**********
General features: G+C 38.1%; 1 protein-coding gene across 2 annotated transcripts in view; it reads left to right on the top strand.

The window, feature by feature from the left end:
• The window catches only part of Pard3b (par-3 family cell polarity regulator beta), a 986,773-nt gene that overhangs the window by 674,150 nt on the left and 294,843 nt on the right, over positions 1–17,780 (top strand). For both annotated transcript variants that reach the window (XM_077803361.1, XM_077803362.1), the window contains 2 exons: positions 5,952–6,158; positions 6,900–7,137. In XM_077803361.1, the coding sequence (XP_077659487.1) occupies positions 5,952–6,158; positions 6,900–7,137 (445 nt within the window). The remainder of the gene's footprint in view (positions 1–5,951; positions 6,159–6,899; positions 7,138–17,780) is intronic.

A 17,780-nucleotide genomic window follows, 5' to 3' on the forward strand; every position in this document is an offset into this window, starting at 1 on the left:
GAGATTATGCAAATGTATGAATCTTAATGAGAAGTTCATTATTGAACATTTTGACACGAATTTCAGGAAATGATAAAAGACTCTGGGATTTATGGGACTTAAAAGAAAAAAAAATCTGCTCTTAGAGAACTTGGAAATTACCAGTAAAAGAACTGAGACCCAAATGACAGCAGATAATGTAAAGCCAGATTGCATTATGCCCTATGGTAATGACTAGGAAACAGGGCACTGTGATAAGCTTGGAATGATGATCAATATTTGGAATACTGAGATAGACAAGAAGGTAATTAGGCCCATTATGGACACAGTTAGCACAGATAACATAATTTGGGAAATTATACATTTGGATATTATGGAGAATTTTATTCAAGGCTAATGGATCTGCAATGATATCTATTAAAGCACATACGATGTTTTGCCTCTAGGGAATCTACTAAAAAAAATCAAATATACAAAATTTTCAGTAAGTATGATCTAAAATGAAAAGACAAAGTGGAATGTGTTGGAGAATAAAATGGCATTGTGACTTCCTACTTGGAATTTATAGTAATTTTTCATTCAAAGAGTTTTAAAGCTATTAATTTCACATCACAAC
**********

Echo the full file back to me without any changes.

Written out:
General features: G+C 38.1%; 1 protein-coding gene across 2 annotated transcripts in view; it reads left to right on the top strand.

The window, feature by feature from the left end:
• The window catches only part of Pard3b (par-3 family cell polarity regulator beta), a 986,773-nt gene that overhangs the window by 674,150 nt on the left and 294,843 nt on the right, over positions 1–17,780 (top strand). For both annotated transcript variants that reach the window (XM_077803361.1, XM_077803362.1), the window contains 2 exons: positions 5,952–6,158; positions 6,900–7,137. In XM_077803361.1, the coding sequence (XP_077659487.1) occupies positions 5,952–6,158; positions 6,900–7,137 (445 nt within the window). The remainder of the gene's footprint in view (positions 1–5,951; positions 6,159–6,899; positions 7,138–17,780) is intronic.

A 17,780-nucleotide genomic window follows, 5' to 3' on the forward strand; every position in this document is an offset into this window, starting at 1 on the left:
GAGATTATGCAAATGTATGAATCTTAATGAGAAGTTCATTATTGAACATTTTGACACGAATTTCAGGAAATGATAAAAGACTCTGGGATTTATGGGACTTAAAAGAAAAAAAAATCTGCTCTTAGAGAACTTGGAAATTACCAGTAAAAGAACTGAGACCCAAATGACAGCAGATAATGTAAAGCCAGATTGCATTATGCCCTATGGTAATGACTAGGAAACAGGGCACTGTGATAAGCTTGGAATGATGATCAATATTTGGAATACTGAGATAGACAAGAAGGTAATTAGGCCCATTATGGACACAGTTAGCACAGATAACATAATTTGGGAAATTATACATTTGGATATTATGGAGAATTTTATTCAAGGCTAATGGATCTGCAATGATATCTATTAAAGCACATACGATGTTTTGCCTCTAGGGAATCTACTAAAAAAAATCAAATATACAAAATTTTCAGTAAGTATGATCTAAAATGAAAAGACAAAGTGGAATGTGTTGGAGAATAAAATGGCATTGTGACTTCCTACTTGGAATTTATAGTAATTTTTCATTCAAAGAGTTTTAAAGCTATTAATTTCACATCACAAC